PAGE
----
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In the state of Idaho, a dedicated group of people—including 173 teachers, 10,500 students, one catalytic funder, a local university, and a small team from Khan Academy—came together to do something that’s rare in education today: generate widespread excitement for, and adoption of, a different approach to teaching and learning. This case study, sponsored by the J.A. and Kathryn Albertson Family Foundation, crystalizes lessons from this effort for others who hope to adopt personalized learning approaches and take them to scale.

Top Takeaways

  1. Start with a holistic vision of how personalized learning will improve student outcomes, rather than a focus on implementing technology.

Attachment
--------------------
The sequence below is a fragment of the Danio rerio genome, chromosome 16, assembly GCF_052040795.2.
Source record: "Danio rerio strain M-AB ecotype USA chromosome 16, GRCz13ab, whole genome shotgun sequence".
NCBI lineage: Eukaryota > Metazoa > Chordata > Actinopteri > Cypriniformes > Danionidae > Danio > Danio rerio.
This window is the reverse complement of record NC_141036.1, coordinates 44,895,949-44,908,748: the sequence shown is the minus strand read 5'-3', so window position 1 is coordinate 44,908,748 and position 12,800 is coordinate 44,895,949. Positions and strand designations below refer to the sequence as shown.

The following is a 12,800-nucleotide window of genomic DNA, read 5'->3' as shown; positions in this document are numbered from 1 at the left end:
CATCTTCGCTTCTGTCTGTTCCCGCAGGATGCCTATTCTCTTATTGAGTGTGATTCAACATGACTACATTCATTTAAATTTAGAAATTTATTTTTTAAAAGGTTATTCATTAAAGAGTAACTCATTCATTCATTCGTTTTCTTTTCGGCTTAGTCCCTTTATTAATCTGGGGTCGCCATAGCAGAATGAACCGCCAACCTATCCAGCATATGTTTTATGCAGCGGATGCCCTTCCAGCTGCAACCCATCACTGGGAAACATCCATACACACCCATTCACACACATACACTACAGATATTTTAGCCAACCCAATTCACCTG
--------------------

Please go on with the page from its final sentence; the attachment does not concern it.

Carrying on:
2. Rather than mandate a one-size-fits-all approach, innovate with teachers and administrators to develop context-specific solutions.
  3. Attract teachers and administrators who are excited to benefit from personalized learning.
  4. Ensure that administrators and IT departments are engaged, because their active support is critical for removing barriers and advocating for teachers.
  5. If you’re going to hold educators accountable, give them the support to be successful.
The partners in Idaho understood that leading change within a complex and fragmented education system required a different approach—one that, if it was to succeed, could not follow a ‘command and control’ model.